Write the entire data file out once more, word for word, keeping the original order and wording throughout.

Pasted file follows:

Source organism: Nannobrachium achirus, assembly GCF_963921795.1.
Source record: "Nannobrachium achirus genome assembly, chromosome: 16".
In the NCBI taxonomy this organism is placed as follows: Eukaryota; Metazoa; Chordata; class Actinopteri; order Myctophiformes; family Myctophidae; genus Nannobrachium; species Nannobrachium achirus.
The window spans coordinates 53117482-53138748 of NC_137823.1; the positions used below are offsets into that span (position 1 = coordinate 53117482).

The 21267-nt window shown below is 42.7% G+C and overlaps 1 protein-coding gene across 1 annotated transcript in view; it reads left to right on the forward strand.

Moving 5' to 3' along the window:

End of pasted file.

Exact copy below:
Source organism: Nannobrachium achirus, assembly GCF_963921795.1.
Source record: "Nannobrachium achirus genome assembly, chromosome: 16".
In the NCBI taxonomy this organism is placed as follows: Eukaryota; Metazoa; Chordata; class Actinopteri; order Myctophiformes; family Myctophidae; genus Nannobrachium; species Nannobrachium achirus.
The window spans coordinates 53117482-53138748 of NC_137823.1; the positions used below are offsets into that span (position 1 = coordinate 53117482).

The 21267-nt window shown below is 42.7% G+C and overlaps 1 protein-coding gene across 1 annotated transcript in view; it reads left to right on the forward strand.

Moving 5' to 3' along the window: